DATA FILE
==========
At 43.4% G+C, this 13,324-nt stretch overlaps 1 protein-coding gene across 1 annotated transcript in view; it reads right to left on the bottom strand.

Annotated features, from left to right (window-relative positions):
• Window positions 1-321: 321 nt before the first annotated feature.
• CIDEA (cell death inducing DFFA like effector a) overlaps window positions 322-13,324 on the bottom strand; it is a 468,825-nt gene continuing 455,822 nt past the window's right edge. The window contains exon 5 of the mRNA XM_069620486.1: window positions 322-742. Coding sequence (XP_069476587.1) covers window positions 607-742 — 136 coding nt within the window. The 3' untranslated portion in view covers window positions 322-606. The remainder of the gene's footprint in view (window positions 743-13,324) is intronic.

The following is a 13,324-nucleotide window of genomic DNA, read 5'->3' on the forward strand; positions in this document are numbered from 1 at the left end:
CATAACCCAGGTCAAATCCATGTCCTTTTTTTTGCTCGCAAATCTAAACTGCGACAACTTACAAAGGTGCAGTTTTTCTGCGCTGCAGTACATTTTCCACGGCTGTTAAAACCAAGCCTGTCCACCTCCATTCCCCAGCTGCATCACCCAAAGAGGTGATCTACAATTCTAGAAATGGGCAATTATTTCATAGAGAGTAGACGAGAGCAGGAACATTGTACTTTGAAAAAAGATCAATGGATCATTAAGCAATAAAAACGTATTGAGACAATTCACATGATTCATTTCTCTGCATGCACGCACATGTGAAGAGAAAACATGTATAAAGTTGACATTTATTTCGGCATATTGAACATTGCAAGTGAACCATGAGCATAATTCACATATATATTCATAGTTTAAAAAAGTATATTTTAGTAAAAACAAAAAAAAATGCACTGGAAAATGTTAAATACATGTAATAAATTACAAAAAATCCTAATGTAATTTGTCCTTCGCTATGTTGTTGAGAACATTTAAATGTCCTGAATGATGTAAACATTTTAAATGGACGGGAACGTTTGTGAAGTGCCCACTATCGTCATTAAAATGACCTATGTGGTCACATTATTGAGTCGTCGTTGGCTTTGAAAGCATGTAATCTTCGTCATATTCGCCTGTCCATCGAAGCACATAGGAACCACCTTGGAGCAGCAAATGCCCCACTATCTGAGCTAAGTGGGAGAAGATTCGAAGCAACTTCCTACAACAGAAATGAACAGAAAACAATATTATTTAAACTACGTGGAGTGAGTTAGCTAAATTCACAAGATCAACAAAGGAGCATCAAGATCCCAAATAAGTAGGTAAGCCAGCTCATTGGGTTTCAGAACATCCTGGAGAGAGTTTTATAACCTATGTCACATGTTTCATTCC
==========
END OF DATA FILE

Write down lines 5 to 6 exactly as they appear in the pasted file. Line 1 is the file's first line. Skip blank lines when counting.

The following is a 13,324-nucleotide window of genomic DNA, read 5'->3' on the forward strand; positions in this document are numbered from 1 at the left end:
CATAACCCAGGTCAAATCCATGTCCTTTTTTTTGCTCGCAAATCTAAACTGCGACAACTTACAAAGGTGCAGTTTTTCTGCGCTGCAGTACATTTTCCACGGCTGTTAAAACCAAGCCTGTCCACCTCCATTCCCCAGCTGCATCACCCAAAGAGGTGATCTACAATTCTAGAAATGGGCAATTATTTCATAGAGAGTAGACGAGAGCAGGAACATTGTACTTTGAAAAAAGATCAATGGATCATTAAGCAATAAAAACGTATTGAGACAATTCACATGATTCATTTCTCTGCATGCACGCACATGTGAAGAGAAAACATGTATAAAGTTGACATTTATTTCGGCATATTGAACATTGCAAGTGAACCATGAGCATAATTCACATATATATTCATAGTTTAAAAAAGTATATTTTAGTAAAAACAAAAAAAAATGCACTGGAAAATGTTAAATACATGTAATAAATTACAAAAAATCCTAATGTAATTTGTCCTTCGCTATGTTGTTGAGAACATTTAAATGTCCTGAATGATGTAAACATTTTAAATGGACGGGAACGTTTGTGAAGTGCCCACTATCGTCATTAAAATGACCTATGTGGTCACATTATTGAGTCGTCGTTGGCTTTGAAAGCATGTAATCTTCGTCATATTCGCCTGTCCATCGAAGCACATAGGAACCACCTTGGAGCAGCAAATGCCCCACTATCTGAGCTAAGTGGGAGAAGATTCGAAGCAACTTCCTACAACAGAAATGAACAGAAAACAATATTATTTAAACTACGTGGAGTGAGTTAGCTAAATTCACAAGATCAACAAAGGAGCATCAAGATCCCAAATAAGTAGGTAAGCCAGCTCATTGGGTTTCAGAACATCCTGGAGAGAGTTTTATAACCTATGTCACATGTTTCATTCC